They say that if you’re blogging in order for people to read, then you’re probably doing it for the wrong reasons. So if you happen to stumble upon this, apologies. Today, I’m writing a letter to myself…
‘Then the eleven disciples went to Galilee, to the mountain where Jesus had told them to go. When they saw him, they worshiped him; but some doubted. Then Jesus came to them and said,“All authority in heaven and on earth has been given to me. Therefore go and make disciples of all nations, baptizing them in the name of the Father and of the Son and of the Holy Spirit, and teaching them to obey everything I have commanded you. And surely I am with you always, to the very end of the age.”’ Matthew 28: 16-20
Come on mate. You’ve read that so many times, you’ve forgotten it, haven’t you? Jesus’ big challenge to the church, where he sets out the absolutely vital job he’s left us to do. You’ve become too familiar with it. You don’t hear it properly any more.
A lot of the Bible is confusing and complicated. This isn’t. The meaning is crystal clear:
1. All that follows is asked because Jesus has been given ALL the authority in the universe. So it’s pretty important.
2. We’re supposed to go and help other people to hear and understand the gospel, and then to disciple them – to teach them to be more like Jesus through the way we live.
3. We should see them through to baptism. Not help them gently along the road. To baptism. That scary thing where you look like a nutter in public.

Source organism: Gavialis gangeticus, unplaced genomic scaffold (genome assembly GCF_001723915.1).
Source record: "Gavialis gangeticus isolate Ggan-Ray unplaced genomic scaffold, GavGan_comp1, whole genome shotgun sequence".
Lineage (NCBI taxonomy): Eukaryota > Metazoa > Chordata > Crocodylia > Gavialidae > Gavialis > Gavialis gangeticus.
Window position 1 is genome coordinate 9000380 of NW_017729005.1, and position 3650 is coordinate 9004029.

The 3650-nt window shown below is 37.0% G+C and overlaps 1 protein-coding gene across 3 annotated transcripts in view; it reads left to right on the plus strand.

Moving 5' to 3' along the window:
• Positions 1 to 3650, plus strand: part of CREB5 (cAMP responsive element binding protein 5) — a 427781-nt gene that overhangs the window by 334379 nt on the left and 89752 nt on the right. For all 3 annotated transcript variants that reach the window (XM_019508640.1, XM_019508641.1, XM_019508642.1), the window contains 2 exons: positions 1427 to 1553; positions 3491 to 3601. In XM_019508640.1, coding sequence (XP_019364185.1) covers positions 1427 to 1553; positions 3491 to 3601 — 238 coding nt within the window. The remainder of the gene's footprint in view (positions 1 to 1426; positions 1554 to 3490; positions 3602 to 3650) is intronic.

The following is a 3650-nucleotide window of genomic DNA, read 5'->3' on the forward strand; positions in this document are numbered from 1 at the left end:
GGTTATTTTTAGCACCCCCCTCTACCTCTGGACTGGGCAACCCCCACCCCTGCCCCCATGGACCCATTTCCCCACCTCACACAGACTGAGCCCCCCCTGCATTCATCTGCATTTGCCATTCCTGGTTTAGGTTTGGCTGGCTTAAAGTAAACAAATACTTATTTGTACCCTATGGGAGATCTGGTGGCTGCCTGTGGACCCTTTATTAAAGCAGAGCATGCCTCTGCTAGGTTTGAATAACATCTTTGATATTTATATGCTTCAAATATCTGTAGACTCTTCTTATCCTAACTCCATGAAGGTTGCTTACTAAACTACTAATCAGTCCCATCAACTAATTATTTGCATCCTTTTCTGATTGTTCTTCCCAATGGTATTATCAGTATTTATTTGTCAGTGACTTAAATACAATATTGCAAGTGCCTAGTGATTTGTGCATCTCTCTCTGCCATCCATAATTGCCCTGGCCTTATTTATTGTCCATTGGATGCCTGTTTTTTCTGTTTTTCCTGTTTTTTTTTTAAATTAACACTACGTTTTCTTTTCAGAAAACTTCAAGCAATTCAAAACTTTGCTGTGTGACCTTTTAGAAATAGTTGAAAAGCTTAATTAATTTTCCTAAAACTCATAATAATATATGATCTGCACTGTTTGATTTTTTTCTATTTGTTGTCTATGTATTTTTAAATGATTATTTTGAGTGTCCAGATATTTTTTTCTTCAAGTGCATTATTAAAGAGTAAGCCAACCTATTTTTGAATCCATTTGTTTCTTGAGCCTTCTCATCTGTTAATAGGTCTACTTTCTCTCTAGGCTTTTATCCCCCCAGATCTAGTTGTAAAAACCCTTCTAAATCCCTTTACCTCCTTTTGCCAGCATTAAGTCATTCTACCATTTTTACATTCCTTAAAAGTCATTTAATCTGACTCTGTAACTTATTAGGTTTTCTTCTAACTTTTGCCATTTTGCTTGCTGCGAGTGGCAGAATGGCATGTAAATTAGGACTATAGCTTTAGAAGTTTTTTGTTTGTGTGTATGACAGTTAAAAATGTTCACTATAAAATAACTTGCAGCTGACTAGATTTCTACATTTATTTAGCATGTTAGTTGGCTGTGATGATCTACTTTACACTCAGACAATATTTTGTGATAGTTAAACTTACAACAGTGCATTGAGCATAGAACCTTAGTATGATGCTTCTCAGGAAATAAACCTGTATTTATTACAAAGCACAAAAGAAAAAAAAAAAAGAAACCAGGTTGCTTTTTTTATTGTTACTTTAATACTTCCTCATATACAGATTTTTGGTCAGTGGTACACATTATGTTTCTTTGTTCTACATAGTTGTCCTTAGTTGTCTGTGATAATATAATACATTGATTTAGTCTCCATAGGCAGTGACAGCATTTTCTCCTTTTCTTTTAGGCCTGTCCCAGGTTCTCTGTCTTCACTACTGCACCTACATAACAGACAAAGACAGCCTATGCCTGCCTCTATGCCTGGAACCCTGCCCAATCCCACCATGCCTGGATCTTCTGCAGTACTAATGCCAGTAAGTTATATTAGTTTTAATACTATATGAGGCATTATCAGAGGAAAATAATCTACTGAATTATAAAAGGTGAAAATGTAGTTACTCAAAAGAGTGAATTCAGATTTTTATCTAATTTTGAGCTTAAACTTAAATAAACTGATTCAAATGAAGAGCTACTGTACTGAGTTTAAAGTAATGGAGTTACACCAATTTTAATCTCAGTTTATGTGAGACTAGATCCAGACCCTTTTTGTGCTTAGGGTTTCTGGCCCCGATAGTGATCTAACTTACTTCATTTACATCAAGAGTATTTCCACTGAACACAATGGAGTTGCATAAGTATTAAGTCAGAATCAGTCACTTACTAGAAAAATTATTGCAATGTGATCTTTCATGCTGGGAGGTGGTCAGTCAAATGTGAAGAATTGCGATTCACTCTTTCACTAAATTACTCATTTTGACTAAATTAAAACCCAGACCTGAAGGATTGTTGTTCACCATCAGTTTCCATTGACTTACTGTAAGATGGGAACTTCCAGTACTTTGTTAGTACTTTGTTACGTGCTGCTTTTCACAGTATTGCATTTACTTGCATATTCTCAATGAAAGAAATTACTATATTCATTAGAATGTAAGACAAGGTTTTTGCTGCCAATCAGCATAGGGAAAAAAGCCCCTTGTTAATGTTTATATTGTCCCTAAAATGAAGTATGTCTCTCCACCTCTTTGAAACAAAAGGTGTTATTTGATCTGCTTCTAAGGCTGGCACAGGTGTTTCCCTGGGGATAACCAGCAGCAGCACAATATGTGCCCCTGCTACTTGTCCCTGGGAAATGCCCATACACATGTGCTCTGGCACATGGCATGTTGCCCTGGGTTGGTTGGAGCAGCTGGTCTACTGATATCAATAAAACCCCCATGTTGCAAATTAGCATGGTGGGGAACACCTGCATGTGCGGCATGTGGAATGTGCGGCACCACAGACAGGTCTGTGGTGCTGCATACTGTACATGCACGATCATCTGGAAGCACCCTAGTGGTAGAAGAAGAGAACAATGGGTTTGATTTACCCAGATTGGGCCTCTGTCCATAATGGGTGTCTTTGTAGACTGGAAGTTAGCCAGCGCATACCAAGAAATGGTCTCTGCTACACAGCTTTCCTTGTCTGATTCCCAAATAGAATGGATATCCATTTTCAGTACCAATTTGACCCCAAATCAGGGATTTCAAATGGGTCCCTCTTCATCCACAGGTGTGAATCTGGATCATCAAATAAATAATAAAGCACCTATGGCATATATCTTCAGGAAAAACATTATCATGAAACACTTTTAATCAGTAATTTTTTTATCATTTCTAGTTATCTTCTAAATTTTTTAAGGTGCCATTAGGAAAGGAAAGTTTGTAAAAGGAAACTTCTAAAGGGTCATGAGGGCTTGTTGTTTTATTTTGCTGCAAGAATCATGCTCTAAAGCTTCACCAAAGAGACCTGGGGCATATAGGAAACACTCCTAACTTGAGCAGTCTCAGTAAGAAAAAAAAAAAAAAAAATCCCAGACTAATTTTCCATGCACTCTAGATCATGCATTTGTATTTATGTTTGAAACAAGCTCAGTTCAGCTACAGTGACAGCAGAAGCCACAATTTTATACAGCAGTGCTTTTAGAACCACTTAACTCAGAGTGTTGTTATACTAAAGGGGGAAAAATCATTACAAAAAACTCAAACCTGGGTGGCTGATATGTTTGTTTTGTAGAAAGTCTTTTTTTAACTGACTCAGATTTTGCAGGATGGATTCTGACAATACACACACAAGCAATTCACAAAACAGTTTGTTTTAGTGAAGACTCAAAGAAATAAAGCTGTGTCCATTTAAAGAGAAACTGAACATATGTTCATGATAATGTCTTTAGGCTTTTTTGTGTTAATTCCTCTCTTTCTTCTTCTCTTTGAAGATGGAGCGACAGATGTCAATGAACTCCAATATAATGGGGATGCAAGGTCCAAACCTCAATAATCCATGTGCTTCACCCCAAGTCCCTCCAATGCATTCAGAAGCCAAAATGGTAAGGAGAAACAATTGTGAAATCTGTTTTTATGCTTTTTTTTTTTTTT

4. We teach them to obey Jesus. To adopt his principles – to love unconditionally and to pick up the baton from us in sharing the gospel with yet more people.
5. Oh, and he’s with us – Father, Son and Spirit – so we’re not on our own when we attempt these tasks.
Now Martin, let’s be honest for a moment. How many of these five things have you taken seriously in 2012? Not intellectually speaking, but in practice. Let me narrow it down for you: how many people have you shared your faith with; are you in intentional discipleship relationships with? (Don’t cheat and hide behind your youth group; their parents make them go.)
Let’s look at that list again, and see how you’ve measured up…
1. You agree this is important. Good, then we’re on the same page.
2. Well, you made some friends who aren’t yet Christians. Well done. You also lived your life in a way which generally suggested you might be a nice person. You also spent a lot of time on social media, starting silly hashtag games and reading lots of heated debates about secondary issues of faith. You probably also eulogised about the opportunities that this same media offers for evangelism, without actually doing any.
3. You went to a baptism. You preached at one. You told the congregation how wonderful it was. You had played no part in the faith journeys of any of the candidates. But hey – you basked in the reflected glory!
4. Yeah, this isn’t looking good.
5. Did you forget about this part? Is that why you frequently bottled out of those moments where you could have shared your faith; when you could have offered hope to someone who was going through a hard time? I’m going to be kind – I think you had selective amnesia.
Read that passage again. Christmas is the perfect time to put some of these words into action – to invite neighbours to church, to start conversations about what this time of year is all about. Because the thing is, the great commission suggests that everything else is secondary – that this is what living life as a Christian is all about. Sure – love others until it hurts, but sometimes do that exactly like this. If you really love people, you’ll want to tell them the Good News.
Oh, and lose some weight. You’re looking podgy.
Lots of love,